The Best and Most Rented Photography Gear of 2016
2016 was an exciting year here at Lensrentals.com. With dozens of new products from all different types of companies, we’ve been introduced to a lot of really incredible new tech to help us do our work better. Each year, as a tradition, we celebrate these new products, by sharing with you the best and most popular gear that we rented out for the year, while also offering our insight and knowledge as to what excited each of us individually the most. By now, you know the format, so without further adieu, let’s get to the top 20 list of gear we rented for the calendar year 2016.
Please note that this list is just of the new items from this past year. We went back and forth deciding if we should also show off the most rented gear from 2016, but the reality is that list wouldn’t be nearly as interesting. It’d be a lot of 24-70mm lenses and other very popular lenses and camera bodies rented not necessarily for their interesting features, but for their practicality. We decided that new gear would bring more talking points to our customers, and as a result, we’ve gathered a list of the most popular new items from 2015.
However, as mentioned above, the top 20 isn’t the most important aspect of this discussion, as we also have an entire staff of people who inspect, review and use this gear on a daily basis. So we also decided to ping their insight, and get their opinion on what they’re most favorite piece of new gear from 2016 is.
|If I have to pick one thing that came out in 2016 as my favorite, it’ll have to be the Nikon D5. I’d been a Nikon shooter for years before working here at Lensrentals, and I’ve always loved how their bodies handle. The D5 brought with it another bump in AF performance, noise control at high ISO, and speed with those dual XQD card slots. I shoot a lot of roller derby, and this camera just makes that experience a breeze. I even like the altered button layout! I hardly ever change exposure modes, but ISO does get altered a bit so that button shuffle was a nice swap for me. The top of the line Nikon body is just that, top of the line, and it’s wonderful.|
|Sigma 20mm f/1.4 Art|
|There some things that are awesome because they’re the only one like it, which is why I chose the Sigma 20mm f/1.4 Art. This is the only good 20mm f/1.4 lens, and don’t bring up 24mm lenses – there’s a huge difference in the field of view. It’s a remarkable engineering achievement that this lens is not only unique, it’s optically excellent.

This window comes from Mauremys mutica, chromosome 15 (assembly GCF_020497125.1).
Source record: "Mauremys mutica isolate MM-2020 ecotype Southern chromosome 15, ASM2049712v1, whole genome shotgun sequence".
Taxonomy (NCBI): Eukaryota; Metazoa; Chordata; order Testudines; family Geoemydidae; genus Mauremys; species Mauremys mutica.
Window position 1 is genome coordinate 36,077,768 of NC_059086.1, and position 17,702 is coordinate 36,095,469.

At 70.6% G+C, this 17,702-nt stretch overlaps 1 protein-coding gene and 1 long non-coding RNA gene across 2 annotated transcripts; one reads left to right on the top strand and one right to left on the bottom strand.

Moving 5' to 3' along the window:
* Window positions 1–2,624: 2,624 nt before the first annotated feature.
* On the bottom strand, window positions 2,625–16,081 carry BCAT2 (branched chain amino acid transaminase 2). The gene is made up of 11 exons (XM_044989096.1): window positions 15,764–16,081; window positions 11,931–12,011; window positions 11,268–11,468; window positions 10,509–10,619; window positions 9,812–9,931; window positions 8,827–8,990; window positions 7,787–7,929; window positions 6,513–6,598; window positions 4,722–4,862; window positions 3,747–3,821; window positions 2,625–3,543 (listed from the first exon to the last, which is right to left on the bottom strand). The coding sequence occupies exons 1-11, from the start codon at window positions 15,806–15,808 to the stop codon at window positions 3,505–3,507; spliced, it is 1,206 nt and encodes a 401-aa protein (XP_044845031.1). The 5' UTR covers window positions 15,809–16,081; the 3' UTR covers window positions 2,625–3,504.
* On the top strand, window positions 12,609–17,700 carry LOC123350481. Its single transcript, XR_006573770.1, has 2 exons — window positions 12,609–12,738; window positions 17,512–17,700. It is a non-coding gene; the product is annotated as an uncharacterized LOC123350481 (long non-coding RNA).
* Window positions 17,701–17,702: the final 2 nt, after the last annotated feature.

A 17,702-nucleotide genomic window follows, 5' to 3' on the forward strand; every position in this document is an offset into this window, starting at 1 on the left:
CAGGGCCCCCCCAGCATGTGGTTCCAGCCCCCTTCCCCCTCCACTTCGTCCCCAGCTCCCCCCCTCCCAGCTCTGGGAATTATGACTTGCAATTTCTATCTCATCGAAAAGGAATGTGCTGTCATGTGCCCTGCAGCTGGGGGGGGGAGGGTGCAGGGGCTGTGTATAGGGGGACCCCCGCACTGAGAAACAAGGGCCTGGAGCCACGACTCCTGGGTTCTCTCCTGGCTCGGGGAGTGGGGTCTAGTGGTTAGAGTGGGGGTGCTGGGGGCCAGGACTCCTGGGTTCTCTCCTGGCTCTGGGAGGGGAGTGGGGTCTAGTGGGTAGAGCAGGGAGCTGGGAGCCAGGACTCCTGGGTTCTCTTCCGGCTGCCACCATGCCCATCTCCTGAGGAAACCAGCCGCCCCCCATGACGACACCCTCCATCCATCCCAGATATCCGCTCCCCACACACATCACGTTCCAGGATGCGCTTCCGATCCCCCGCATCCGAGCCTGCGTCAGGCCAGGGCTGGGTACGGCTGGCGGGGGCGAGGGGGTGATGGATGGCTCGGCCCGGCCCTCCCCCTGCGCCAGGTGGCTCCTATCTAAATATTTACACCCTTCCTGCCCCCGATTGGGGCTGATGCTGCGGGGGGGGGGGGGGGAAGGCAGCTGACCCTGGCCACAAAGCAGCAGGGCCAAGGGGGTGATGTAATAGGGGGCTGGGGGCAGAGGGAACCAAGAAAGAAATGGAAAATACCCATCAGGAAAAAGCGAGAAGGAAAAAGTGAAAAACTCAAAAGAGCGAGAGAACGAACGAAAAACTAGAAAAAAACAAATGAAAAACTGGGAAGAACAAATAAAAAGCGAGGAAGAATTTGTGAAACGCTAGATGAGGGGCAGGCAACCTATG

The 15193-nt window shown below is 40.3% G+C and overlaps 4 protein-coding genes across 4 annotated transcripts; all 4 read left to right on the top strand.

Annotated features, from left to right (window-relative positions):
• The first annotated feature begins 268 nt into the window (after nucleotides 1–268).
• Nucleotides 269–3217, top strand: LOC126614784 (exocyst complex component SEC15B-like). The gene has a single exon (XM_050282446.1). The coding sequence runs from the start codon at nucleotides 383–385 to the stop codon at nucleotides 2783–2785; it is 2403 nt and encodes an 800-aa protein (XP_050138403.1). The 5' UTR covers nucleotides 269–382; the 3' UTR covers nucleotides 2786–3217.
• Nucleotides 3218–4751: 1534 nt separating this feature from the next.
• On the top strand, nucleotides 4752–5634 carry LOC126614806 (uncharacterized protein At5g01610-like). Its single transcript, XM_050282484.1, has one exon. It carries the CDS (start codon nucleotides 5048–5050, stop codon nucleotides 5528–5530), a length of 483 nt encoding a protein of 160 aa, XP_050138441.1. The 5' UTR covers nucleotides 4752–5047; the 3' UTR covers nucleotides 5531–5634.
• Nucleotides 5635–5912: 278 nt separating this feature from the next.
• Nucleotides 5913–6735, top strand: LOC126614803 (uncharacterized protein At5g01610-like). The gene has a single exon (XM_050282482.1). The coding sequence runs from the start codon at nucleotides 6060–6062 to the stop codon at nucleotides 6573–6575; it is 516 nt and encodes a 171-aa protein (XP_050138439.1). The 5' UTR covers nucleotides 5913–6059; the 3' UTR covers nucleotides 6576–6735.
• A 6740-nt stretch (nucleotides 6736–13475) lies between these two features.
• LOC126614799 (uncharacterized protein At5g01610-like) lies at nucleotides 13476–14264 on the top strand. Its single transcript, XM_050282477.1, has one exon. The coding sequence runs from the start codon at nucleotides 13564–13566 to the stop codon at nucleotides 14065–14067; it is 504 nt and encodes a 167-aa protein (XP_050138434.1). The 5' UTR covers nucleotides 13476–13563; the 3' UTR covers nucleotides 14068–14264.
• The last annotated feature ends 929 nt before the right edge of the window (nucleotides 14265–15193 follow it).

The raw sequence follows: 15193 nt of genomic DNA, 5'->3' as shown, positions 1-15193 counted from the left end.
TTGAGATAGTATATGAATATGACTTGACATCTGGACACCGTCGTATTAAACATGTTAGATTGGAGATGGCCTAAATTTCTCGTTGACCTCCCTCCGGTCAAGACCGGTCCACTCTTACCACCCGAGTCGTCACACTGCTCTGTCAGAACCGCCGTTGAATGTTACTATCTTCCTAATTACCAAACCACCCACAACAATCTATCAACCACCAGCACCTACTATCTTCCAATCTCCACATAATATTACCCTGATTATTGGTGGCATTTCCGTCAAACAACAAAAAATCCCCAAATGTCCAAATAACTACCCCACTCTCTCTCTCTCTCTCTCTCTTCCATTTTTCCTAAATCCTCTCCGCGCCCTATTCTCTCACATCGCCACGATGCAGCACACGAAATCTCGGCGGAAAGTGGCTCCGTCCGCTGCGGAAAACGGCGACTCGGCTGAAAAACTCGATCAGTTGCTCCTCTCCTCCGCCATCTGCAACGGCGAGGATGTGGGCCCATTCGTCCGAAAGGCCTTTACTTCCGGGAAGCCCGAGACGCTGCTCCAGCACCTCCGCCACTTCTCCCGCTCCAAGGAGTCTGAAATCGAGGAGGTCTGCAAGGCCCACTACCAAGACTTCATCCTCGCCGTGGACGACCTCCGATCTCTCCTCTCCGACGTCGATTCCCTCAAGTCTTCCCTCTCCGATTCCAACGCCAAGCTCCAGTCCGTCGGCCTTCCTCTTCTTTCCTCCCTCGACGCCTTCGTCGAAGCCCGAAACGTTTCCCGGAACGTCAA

Of course, everyone says, “I never shoot at 20mm and f/1.4”. My response is, “How do you know? Until now you didn’t have the opportunity.”
|Canon 5d Mark IV|
|This was an easy one to vote for. It’s predecessor, The Canon 5D Mk III, was by far our most popular camera body that we’ve ever rented but I have no reason to think that the Canon 5D Mk IV won’t crush that record. With so many great improvements, this is our new workhorse. Canon was obviously listening to the end users when they came up with this feature set. We got more pixels (30.4MP) and they’re better pixels (improved dynamic range and low light performance) plus an autofocus system that is noticeably faster and more accurate, all in a camera body that can take more abuse than I am willing to throw at it. I am so happy about all of this…|
|DJI Osmo Pro|
|The Osmo Pro isn’t something that would normally interest me because it throws up just about every red flag in the book. It’s kind of gimmicky, requires a smartphone to function, utilizes third-party lenses, and is made by a company with a history of cutting corners in order to lower costs. Normally that’s the kind of product we can expect to go out on a handful of initial rentals before presenting reliability problems and then sitting on the shelf losing money until the next shiny new whatever comes out (looking at you, Feiyu). All that said, even I can get caught up in gadget excitement, and this thing is just so cool. Image quality on the Micro 4/3 sensor isn’t perfect, but it’s a lot better than I’d expect out of a camera this size. Plus, paired with a smartphone and a focus wheel, it actually feels like the future. Put the Osmo Pro in someone’s hand, even someone who couldn’t care less about video production, and they’ll start pushing buttons. They’ll pan the camera around corners and track things through the room and take selfies because it’s FUN. I took a lot of equipment home this year. Some of it cost more than my car and college education combined, but nothing delighted my friends and family like the Osmo Pro. I still won’t use it on many paid gigs, but let’s call it my favorite conversation piece of 2016.|